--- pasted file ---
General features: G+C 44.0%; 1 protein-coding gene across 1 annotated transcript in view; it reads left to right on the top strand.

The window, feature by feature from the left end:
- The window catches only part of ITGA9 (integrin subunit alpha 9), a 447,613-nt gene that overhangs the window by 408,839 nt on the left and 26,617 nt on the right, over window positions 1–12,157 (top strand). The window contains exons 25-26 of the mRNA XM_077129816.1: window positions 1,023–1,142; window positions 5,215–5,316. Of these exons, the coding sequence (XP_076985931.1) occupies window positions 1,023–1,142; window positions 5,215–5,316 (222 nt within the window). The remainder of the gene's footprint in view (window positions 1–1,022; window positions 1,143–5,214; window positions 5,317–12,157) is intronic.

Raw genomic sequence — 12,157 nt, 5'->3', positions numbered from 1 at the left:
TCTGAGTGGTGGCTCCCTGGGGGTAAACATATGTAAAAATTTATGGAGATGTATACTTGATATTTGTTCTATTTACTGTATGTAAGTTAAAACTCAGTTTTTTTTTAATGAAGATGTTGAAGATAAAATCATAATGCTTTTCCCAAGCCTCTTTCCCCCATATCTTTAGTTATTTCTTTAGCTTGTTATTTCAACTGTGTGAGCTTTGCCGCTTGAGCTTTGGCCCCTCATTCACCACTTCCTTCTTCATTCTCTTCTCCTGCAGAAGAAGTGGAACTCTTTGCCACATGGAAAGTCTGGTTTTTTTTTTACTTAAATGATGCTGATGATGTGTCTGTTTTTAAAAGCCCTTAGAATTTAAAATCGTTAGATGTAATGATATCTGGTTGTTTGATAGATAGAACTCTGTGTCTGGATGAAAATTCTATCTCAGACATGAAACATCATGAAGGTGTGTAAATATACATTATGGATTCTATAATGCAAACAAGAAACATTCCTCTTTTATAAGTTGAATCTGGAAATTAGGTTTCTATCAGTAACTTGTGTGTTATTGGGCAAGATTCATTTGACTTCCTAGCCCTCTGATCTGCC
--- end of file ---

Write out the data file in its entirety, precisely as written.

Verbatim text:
General features: G+C 44.0%; 1 protein-coding gene across 1 annotated transcript in view; it reads left to right on the top strand.

The window, feature by feature from the left end:
- The window catches only part of ITGA9 (integrin subunit alpha 9), a 447,613-nt gene that overhangs the window by 408,839 nt on the left and 26,617 nt on the right, over window positions 1–12,157 (top strand). The window contains exons 25-26 of the mRNA XM_077129816.1: window positions 1,023–1,142; window positions 5,215–5,316. Of these exons, the coding sequence (XP_076985931.1) occupies window positions 1,023–1,142; window positions 5,215–5,316 (222 nt within the window). The remainder of the gene's footprint in view (window positions 1–1,022; window positions 1,143–5,214; window positions 5,317–12,157) is intronic.

Raw genomic sequence — 12,157 nt, 5'->3', positions numbered from 1 at the left:
TCTGAGTGGTGGCTCCCTGGGGGTAAACATATGTAAAAATTTATGGAGATGTATACTTGATATTTGTTCTATTTACTGTATGTAAGTTAAAACTCAGTTTTTTTTTAATGAAGATGTTGAAGATAAAATCATAATGCTTTTCCCAAGCCTCTTTCCCCCATATCTTTAGTTATTTCTTTAGCTTGTTATTTCAACTGTGTGAGCTTTGCCGCTTGAGCTTTGGCCCCTCATTCACCACTTCCTTCTTCATTCTCTTCTCCTGCAGAAGAAGTGGAACTCTTTGCCACATGGAAAGTCTGGTTTTTTTTTTACTTAAATGATGCTGATGATGTGTCTGTTTTTAAAAGCCCTTAGAATTTAAAATCGTTAGATGTAATGATATCTGGTTGTTTGATAGATAGAACTCTGTGTCTGGATGAAAATTCTATCTCAGACATGAAACATCATGAAGGTGTGTAAATATACATTATGGATTCTATAATGCAAACAAGAAACATTCCTCTTTTATAAGTTGAATCTGGAAATTAGGTTTCTATCAGTAACTTGTGTGTTATTGGGCAAGATTCATTTGACTTCCTAGCCCTCTGATCTGCC